On Rick’s behalf, we argued to have the PCA unsealed. Rick has nothing to hide. As importantly, we were hoping that we would receive tips that would assist us in proving up his innocence. Not surprisingly, we have been inundated with tips from a variety of sources, all of which will be vetted by our team. Although it is the burden of the prosecutor to prove Rick’s guilt beyond a reasonable doubt, the defense team looks forward to conducting its own investigation concerning Rick’s innocence. We appreciate those that have reached out to support his cause.

The prosecutor mentioned, at the last hearing, his belief that others may have been involved in the killing, yet there was no mention in the PCA about a second suspect involved in the killing. The defense is confused by such discrepancies in the investigation and will be in a better position to respond as more discovery is received.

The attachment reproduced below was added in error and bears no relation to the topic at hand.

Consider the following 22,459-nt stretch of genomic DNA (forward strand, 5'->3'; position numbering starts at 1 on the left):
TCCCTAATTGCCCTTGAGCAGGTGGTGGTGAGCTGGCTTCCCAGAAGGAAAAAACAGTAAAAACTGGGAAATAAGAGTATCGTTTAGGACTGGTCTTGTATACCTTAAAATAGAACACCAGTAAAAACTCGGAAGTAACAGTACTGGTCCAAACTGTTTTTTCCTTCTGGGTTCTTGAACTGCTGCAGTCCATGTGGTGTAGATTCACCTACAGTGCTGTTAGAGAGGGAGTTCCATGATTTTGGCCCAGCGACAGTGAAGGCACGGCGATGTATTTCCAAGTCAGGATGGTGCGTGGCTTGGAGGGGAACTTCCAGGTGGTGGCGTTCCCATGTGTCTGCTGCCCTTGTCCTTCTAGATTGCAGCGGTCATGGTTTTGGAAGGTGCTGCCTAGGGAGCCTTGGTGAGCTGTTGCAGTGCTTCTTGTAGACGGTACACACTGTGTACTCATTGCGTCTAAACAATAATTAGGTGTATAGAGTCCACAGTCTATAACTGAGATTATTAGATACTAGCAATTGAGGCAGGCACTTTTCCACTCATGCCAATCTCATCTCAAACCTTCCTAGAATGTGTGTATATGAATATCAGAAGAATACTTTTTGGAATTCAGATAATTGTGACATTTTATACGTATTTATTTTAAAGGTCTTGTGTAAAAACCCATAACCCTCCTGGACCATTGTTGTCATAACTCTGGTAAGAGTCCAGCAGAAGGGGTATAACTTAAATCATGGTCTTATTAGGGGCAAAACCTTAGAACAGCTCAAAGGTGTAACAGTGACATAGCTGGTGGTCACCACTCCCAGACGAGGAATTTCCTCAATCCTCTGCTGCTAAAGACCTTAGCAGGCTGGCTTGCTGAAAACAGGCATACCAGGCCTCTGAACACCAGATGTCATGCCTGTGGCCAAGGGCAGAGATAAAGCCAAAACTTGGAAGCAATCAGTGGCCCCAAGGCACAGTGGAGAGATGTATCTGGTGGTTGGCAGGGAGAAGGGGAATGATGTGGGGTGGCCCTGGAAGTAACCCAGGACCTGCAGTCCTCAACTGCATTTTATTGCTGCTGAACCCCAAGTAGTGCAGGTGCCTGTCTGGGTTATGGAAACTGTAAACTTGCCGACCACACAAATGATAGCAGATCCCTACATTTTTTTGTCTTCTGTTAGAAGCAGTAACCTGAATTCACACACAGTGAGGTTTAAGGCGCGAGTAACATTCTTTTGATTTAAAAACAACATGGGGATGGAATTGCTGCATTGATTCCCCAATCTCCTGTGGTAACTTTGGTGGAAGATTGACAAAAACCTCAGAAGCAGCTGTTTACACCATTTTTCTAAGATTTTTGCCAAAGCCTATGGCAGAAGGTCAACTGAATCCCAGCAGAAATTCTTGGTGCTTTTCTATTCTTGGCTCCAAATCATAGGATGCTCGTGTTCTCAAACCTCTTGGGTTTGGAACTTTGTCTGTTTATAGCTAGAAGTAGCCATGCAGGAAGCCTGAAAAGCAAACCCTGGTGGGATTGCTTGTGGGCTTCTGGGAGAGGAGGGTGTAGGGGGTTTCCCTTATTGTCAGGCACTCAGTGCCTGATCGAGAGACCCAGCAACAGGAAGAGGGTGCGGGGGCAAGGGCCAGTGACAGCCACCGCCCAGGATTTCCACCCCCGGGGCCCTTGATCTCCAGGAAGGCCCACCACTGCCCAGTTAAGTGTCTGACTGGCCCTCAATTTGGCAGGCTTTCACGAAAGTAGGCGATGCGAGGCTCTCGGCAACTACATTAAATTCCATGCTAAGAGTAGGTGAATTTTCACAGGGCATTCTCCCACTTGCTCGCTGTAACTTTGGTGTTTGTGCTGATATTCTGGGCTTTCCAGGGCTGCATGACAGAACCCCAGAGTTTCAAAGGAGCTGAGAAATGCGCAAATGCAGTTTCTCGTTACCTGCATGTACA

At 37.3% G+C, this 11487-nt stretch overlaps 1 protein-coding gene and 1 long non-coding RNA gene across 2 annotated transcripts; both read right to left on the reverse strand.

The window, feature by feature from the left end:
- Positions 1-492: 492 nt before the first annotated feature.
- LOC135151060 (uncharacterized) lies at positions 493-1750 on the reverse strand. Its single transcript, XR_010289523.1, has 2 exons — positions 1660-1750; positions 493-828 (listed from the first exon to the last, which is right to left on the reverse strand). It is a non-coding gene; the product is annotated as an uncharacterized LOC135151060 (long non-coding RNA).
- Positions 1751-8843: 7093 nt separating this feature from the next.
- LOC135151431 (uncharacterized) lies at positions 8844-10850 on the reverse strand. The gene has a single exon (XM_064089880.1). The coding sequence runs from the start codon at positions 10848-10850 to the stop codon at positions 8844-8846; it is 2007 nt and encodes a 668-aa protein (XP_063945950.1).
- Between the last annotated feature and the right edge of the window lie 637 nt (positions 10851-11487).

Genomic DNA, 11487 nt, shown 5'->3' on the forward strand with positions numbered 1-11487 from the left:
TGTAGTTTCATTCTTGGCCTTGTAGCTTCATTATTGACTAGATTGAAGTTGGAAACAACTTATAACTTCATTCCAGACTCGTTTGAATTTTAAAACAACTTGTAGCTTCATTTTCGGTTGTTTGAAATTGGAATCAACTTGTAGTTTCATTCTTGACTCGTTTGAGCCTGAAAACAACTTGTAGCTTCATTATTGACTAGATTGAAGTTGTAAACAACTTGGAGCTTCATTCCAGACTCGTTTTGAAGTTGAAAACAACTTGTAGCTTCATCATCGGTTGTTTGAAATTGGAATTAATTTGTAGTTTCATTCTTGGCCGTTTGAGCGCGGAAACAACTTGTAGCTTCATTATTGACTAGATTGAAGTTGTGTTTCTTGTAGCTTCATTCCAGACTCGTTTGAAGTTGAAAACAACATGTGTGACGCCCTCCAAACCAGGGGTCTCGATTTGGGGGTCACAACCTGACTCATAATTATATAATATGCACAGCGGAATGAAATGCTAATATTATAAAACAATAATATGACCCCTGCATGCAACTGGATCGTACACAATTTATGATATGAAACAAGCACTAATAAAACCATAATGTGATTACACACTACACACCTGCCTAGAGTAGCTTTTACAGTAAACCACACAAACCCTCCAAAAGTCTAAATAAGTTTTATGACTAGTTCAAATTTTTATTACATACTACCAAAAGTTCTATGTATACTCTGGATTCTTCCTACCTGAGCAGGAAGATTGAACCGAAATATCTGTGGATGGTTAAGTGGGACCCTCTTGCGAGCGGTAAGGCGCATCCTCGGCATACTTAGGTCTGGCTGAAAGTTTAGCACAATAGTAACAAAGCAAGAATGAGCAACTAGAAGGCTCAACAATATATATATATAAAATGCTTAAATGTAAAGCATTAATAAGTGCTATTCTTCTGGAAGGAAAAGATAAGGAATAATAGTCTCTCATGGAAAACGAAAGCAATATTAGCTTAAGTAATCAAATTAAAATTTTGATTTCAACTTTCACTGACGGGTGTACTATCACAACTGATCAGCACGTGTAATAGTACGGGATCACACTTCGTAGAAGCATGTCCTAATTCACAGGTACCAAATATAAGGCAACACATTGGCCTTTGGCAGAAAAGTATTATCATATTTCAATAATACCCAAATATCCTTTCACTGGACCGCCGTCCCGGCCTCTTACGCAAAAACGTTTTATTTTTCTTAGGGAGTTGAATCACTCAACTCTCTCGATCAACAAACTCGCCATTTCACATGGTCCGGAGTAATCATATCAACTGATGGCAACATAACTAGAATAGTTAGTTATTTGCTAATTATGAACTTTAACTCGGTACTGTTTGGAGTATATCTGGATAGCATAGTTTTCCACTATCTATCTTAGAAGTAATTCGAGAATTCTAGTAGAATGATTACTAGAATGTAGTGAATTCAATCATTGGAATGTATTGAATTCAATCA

Rick Allen owned a Ford Focus in February of 2017. His Ford Focus is not, in any way, similar to the distinctive look of the PT Cruiser or Smart Car that was described by the witnesses. It seems that the CCSD is trying to bend facts to fit their narrative.

At this point in time, we have received very limited information about this case and look forward to having something more to view than that which was offered up in the sparse PCA.

Moving forward, it is our intent to scrutinize the discovery, as it is received, and give the necessary attention to the volumes of tips that we are receiving. To the extent we continue to discover information that points to Rick’s innocence, we will offer up this information to the public, so long as we are not prohibited from doing so as a result of the recent request by the Prosecutor for a gag order or by the Indiana Rules of Professional Conduct.”

Brad Rozzi & Andrew J. Baldwin